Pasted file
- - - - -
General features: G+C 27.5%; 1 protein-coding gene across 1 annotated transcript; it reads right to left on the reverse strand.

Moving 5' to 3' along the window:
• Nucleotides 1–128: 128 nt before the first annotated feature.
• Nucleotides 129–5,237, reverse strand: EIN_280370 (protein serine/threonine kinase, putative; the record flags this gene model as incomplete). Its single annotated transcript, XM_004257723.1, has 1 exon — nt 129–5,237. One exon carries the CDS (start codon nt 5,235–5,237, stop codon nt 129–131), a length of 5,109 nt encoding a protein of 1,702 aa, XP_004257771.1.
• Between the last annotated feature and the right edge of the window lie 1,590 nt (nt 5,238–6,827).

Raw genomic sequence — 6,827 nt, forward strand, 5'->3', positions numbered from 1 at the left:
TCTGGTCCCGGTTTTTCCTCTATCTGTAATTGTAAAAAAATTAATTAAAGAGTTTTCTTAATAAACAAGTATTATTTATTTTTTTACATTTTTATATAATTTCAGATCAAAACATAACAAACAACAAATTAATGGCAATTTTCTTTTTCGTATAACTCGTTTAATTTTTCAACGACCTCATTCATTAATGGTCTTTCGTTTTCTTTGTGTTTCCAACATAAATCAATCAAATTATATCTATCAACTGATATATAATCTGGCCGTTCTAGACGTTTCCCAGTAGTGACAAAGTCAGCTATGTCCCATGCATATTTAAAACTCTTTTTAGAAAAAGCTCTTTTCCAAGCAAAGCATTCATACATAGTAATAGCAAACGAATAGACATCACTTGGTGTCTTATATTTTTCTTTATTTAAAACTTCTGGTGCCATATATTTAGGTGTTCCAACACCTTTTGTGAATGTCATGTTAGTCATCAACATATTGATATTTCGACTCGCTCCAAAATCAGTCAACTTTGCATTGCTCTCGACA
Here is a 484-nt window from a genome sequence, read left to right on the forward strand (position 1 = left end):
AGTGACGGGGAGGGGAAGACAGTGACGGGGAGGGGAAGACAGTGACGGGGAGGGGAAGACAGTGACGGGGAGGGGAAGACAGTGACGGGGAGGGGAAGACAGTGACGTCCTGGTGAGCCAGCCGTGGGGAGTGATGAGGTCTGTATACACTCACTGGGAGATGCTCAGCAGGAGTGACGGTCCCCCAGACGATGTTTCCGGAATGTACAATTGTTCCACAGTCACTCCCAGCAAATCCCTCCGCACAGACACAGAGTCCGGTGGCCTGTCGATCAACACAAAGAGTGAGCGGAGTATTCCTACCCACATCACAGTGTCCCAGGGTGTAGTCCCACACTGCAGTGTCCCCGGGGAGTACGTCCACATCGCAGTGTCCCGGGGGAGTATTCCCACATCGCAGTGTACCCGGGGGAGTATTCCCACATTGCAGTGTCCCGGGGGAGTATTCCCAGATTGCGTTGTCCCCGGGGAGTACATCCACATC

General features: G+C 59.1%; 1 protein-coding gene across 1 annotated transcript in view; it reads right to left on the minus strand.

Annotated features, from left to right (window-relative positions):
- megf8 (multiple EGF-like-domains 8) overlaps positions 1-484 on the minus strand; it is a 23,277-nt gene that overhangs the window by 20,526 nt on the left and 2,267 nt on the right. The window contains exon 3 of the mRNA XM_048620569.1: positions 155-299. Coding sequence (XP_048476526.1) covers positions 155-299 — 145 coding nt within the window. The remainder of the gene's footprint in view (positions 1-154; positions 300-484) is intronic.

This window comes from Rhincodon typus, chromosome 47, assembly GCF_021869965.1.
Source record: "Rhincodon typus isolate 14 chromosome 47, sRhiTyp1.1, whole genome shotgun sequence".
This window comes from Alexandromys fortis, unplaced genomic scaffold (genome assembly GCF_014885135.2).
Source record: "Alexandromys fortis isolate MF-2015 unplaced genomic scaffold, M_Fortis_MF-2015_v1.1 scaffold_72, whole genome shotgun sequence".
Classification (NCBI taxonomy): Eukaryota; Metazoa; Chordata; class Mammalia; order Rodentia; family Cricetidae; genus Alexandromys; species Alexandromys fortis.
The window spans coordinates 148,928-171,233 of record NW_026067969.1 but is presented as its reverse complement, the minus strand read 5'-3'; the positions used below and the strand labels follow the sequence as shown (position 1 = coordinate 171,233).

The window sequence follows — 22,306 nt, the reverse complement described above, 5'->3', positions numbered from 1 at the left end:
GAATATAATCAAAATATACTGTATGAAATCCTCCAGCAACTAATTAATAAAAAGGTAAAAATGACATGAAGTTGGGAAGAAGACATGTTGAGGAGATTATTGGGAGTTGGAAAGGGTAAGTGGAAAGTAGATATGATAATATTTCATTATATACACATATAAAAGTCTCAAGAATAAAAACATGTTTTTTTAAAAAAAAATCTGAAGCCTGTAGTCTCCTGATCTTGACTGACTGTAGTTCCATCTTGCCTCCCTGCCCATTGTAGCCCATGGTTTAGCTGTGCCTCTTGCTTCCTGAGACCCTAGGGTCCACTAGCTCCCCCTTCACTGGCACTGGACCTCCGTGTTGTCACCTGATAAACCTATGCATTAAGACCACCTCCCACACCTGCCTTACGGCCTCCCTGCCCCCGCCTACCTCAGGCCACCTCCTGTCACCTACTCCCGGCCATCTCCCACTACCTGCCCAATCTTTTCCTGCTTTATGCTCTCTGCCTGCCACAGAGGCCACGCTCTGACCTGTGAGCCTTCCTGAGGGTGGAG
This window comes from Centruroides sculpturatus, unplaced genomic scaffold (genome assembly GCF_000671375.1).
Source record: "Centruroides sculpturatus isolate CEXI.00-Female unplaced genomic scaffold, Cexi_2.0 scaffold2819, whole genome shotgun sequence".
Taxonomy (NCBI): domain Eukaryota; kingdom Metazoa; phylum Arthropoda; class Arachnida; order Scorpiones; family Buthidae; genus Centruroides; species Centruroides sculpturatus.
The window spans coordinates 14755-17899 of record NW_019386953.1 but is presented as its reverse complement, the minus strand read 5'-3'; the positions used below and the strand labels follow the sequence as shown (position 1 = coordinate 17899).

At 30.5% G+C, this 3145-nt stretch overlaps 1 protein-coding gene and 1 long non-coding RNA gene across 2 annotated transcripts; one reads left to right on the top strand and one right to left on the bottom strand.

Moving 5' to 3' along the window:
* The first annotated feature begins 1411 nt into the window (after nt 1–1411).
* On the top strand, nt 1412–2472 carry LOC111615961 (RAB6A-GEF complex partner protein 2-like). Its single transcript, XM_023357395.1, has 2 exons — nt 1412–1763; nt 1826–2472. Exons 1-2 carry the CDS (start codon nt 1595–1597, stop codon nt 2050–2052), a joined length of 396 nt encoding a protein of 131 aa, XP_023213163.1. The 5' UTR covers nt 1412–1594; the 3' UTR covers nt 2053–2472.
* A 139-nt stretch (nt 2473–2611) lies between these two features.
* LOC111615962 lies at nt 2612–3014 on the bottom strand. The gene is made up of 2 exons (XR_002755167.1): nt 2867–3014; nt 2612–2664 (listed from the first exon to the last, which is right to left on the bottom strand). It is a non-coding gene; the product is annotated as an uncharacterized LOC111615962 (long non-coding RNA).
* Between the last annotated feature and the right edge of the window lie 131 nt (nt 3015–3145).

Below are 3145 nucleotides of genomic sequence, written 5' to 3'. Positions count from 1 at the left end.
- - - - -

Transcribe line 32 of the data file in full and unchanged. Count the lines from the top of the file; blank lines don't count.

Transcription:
Below are 3145 nucleotides of genomic sequence, written 5' to 3'. Positions count from 1 at the left end.